Go to the Band Room

Go to the Band Room

I still remember the most uplifting, empowering experience I’ve ever had.

Back in high school, I was a member of the band. In the town where I grew up, you didn’t have to audition. Everyone who wanted to, everyone who could play an instrument, was allowed to be in the band. Some might say that’s a recipe for disaster, but we had a dedicated director and, somehow, we always managed to sound good.

The band wasn’t popular, though where were plenty of popular kids in it. I grew up in central Pennsylvania – football country. Senior year (though I missed all the drama because I moved just before) the homecoming football game rained out (and that must have been an epic flood because we played in pouring rain several times in years prior). The game was rescheduled for Saturday but the band didn’t attend due to a conflict with the homecoming dance. Apparently there was something of an uproar over the band’s missing presence, despite the fact that the football team always got the lion’s share of the school’s finances.

But I digress.

My sophomore year we hit on some magical combination of circumstances. The planets aligned. Our director put together an interesting show. The first half involved the traditional marching band movement and the second half involved more of the band standing in one place while various members sang rock songs and the band played in the backdrop. I don’t really do it justice in the description. One of my favorite parts was our entrance onto the football field. My first year we all stood in two lines and marched into the proper position (most bands do this). But our director’s vision for that year was different; he wanted the band to melt onto the football field, to sort of appear there. So the drum major and a small group of others played a rock song in the foreground and we slipped into positions in the background.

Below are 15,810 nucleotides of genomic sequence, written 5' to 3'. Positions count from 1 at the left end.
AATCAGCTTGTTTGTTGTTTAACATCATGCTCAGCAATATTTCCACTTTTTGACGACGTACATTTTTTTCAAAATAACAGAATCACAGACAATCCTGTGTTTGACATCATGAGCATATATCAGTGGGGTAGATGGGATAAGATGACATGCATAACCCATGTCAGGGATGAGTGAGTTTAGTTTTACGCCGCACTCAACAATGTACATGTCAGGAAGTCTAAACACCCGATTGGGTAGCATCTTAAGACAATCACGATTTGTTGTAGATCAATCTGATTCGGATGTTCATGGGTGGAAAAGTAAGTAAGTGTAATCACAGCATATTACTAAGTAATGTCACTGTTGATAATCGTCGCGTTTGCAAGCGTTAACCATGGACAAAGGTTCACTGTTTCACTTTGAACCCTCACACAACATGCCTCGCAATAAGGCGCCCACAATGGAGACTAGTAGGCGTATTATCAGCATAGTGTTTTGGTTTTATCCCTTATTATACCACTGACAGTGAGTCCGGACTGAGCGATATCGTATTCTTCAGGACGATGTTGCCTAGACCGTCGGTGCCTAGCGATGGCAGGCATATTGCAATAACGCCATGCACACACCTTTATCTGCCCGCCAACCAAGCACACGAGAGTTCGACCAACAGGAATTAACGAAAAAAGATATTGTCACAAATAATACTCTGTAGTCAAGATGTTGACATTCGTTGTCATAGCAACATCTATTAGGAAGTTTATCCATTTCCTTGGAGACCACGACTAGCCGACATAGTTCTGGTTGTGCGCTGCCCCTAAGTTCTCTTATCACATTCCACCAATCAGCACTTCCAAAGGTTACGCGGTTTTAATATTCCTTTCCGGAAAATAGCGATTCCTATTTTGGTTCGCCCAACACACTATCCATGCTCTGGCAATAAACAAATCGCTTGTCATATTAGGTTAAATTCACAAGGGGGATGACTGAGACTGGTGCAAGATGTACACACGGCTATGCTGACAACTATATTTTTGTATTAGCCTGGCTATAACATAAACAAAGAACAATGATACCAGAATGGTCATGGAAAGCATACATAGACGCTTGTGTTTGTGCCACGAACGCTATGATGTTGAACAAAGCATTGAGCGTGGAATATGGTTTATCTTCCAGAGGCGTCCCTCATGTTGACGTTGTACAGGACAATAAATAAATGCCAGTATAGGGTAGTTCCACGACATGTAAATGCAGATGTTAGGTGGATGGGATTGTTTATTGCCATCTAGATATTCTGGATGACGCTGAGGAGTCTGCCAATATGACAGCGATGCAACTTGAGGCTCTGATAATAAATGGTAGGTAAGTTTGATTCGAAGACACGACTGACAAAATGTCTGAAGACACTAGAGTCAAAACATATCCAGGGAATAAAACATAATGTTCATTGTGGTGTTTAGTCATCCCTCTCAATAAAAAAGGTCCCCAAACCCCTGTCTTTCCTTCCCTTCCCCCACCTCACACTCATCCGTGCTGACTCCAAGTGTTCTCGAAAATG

We were good. Everyone probably says that. I’m sure I’m bragging. But I don’t care. We were amazing.

I recall one away game; it was about a two hour drive to get there. This team always beat us. Always. It was their homecoming, so instead of playing the half-time show, we performed before the game. I distinctly recall the announcers as we marched off after our show declaring that you could go north, south, east or west, but you’d never find a better band than Selinsgrove (us). And of course their band, sitting in the stands while they announced this, were none too pleased. A few weeks later our director got a hold of an email someone circulated which basically insulted us as a show band and not a competition band (which we were). “It has the email address that sent it on the top,” he said, setting it on the chalkboard in front of the room. “I’ll just leave this here.”

Incidentally, we won that football game that year. I’m not saying the band helped but…